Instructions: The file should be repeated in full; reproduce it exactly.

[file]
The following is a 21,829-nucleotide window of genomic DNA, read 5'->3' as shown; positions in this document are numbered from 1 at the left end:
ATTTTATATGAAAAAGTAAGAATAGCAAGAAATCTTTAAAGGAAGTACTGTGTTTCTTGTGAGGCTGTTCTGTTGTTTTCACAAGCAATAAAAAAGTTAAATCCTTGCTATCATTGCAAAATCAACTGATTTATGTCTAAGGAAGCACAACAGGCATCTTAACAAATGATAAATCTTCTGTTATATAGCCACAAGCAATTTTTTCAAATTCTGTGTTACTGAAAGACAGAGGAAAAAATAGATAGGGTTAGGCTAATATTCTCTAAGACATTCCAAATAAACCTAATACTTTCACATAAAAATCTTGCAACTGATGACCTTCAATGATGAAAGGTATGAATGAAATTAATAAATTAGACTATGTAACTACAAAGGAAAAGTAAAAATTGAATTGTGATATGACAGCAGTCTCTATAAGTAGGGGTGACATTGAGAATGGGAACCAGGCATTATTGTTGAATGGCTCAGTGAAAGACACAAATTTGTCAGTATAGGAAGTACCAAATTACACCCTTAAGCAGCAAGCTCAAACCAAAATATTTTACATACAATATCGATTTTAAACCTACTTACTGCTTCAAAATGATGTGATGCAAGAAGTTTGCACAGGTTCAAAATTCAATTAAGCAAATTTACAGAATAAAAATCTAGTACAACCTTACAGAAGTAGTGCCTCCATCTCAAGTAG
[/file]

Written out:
The following is a 21,829-nucleotide window of genomic DNA, read 5'->3' as shown; positions in this document are numbered from 1 at the left end:
ATTTTATATGAAAAAGTAAGAATAGCAAGAAATCTTTAAAGGAAGTACTGTGTTTCTTGTGAGGCTGTTCTGTTGTTTTCACAAGCAATAAAAAAGTTAAATCCTTGCTATCATTGCAAAATCAACTGATTTATGTCTAAGGAAGCACAACAGGCATCTTAACAAATGATAAATCTTCTGTTATATAGCCACAAGCAATTTTTTCAAATTCTGTGTTACTGAAAGACAGAGGAAAAAATAGATAGGGTTAGGCTAATATTCTCTAAGACATTCCAAATAAACCTAATACTTTCACATAAAAATCTTGCAACTGATGACCTTCAATGATGAAAGGTATGAATGAAATTAATAAATTAGACTATGTAACTACAAAGGAAAAGTAAAAATTGAATTGTGATATGACAGCAGTCTCTATAAGTAGGGGTGACATTGAGAATGGGAACCAGGCATTATTGTTGAATGGCTCAGTGAAAGACACAAATTTGTCAGTATAGGAAGTACCAAATTACACCCTTAAGCAGCAAGCTCAAACCAAAATATTTTACATACAATATCGATTTTAAACCTACTTACTGCTTCAAAATGATGTGATGCAAGAAGTTTGCACAGGTTCAAAATTCAATTAAGCAAATTTACAGAATAAAAATCTAGTACAACCTTACAGAAGTAGTGCCTCCATCTCAAGTAG